This study aimed to assess the impact of implementing SWM on the WEC nexus. To achieve this, data from five case studies in four developed countries, with significant global impact and diverse water-related policies [17], were analyzed and examined. The primary focus was to assess the effect of SWM implementation on GHG emissions resulting from DHW consumption at an annual scale. The study, however, did not consider the influence of weather and climate on DHW consumption at hourly and daily intervals. This was mainly due to the lack of accurate tools for estimating such consumption and insufficient comprehensive data on DHW consumption patterns [18], disaggregated water end-use information [19], and energy consumption records [20]. Instead, this study proposed a method to estimate the theoretical energy required to produce DHW and the resulting GHG emissions at the city and country levels with an annual resolution.
Finally, this study aimed to improve the understanding of the variabilities in the WEC nexus by examining five case studies from 2011 to 2021, focusing on factors such as (i) total water consumption (LPCD), (ii) SWM implementation levels, (iii) the share of LPCD consumed as DHW, and (iv) GHG emissions associated with DHW consumption. To the best of the authors’ knowledge, this study represents the first attempt to focus on the influence of SWM implementation levels on total water consumption, DHW consumption, and associated GHG emissions in selected countries. The findings provide insights for integrated strategies in water and energy management, offering promising solutions to address the challenges of urbanization, resource consumption, and climate change mitigation.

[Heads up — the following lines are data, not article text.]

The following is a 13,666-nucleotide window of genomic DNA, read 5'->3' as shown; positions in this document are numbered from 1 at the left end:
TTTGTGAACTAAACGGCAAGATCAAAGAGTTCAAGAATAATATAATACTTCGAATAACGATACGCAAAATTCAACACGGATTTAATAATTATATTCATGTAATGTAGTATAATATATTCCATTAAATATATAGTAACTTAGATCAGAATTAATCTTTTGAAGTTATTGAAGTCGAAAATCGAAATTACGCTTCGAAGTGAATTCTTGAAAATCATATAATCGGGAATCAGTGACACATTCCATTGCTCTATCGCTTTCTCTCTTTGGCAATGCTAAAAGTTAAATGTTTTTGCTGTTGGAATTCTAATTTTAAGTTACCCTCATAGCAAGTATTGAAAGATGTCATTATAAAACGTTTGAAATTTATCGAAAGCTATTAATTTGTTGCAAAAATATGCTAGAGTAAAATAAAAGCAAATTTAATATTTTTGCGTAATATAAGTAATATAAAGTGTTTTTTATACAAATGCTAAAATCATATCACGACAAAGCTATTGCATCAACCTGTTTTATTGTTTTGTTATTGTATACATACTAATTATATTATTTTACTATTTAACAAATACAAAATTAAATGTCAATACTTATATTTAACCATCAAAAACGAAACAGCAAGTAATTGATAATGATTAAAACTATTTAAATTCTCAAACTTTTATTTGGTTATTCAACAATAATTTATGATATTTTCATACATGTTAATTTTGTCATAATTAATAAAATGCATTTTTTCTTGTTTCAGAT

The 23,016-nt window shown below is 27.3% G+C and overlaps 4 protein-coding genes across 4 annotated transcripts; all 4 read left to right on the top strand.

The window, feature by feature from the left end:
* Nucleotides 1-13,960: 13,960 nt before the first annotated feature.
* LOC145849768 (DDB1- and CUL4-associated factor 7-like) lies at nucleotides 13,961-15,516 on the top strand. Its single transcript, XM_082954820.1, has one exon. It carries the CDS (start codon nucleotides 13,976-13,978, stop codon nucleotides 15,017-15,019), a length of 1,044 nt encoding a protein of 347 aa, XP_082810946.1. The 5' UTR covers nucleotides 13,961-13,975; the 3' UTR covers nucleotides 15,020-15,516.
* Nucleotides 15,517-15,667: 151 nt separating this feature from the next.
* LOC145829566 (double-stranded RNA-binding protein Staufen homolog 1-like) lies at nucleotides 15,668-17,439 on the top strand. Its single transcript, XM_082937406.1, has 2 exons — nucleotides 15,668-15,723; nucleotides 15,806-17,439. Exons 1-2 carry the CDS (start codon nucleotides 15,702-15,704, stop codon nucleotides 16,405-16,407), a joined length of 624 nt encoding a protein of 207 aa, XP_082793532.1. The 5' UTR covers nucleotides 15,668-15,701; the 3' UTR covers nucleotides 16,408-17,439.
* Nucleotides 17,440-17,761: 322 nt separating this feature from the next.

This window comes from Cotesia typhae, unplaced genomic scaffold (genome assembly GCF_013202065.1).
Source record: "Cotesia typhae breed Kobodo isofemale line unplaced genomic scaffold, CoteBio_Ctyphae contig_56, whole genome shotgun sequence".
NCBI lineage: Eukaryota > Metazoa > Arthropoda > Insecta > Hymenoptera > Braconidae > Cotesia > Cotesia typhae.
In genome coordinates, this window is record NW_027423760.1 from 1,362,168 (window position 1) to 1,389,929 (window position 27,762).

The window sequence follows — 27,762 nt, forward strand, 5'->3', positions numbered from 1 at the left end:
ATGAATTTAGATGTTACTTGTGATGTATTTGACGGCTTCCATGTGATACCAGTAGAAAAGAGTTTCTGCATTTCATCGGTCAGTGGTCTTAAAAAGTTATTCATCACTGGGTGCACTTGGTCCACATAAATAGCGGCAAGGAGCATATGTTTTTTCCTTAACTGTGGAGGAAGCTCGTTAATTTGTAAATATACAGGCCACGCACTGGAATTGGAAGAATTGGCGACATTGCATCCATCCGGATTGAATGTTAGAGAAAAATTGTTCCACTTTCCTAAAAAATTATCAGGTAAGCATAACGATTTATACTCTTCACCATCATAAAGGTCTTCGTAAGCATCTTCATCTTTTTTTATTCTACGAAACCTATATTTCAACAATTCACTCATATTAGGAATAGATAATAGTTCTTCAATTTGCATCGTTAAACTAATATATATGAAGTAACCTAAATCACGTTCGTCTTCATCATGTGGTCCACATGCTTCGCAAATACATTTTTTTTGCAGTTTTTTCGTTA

2. Methodology

2.1. System Boundary

The study utilized Figure 1 to define the system boundary. Within this predetermined boundary, the GHG emissions estimation specifically targeted direct GHG emissions arising from the use of energy for water heating in residential settings.
The study period from 2011 to 2021 allows access to a comprehensive dataset spanning over a decade, ensuring sufficient data availability for robust analysis. The 10-year timeframe enables the examination of long-term trends and patterns related to SWM implementation and its impact on water consumption and demand management. Also, SWM implementation is a gradual process, and this period permits observation of the technology’s implementation and its effects on water usage patterns. Additionally, it covers a period when policy changes and interventions related to water conservation and SWM may have been implemented, allowing for the identification of correlations between policies and water consumption changes. The decade-long period ensures statistical significance by providing a substantial dataset, and it facilitates comparison with other studies, making the findings more relevant and relatable to the existing literature.

2.2. Data Collection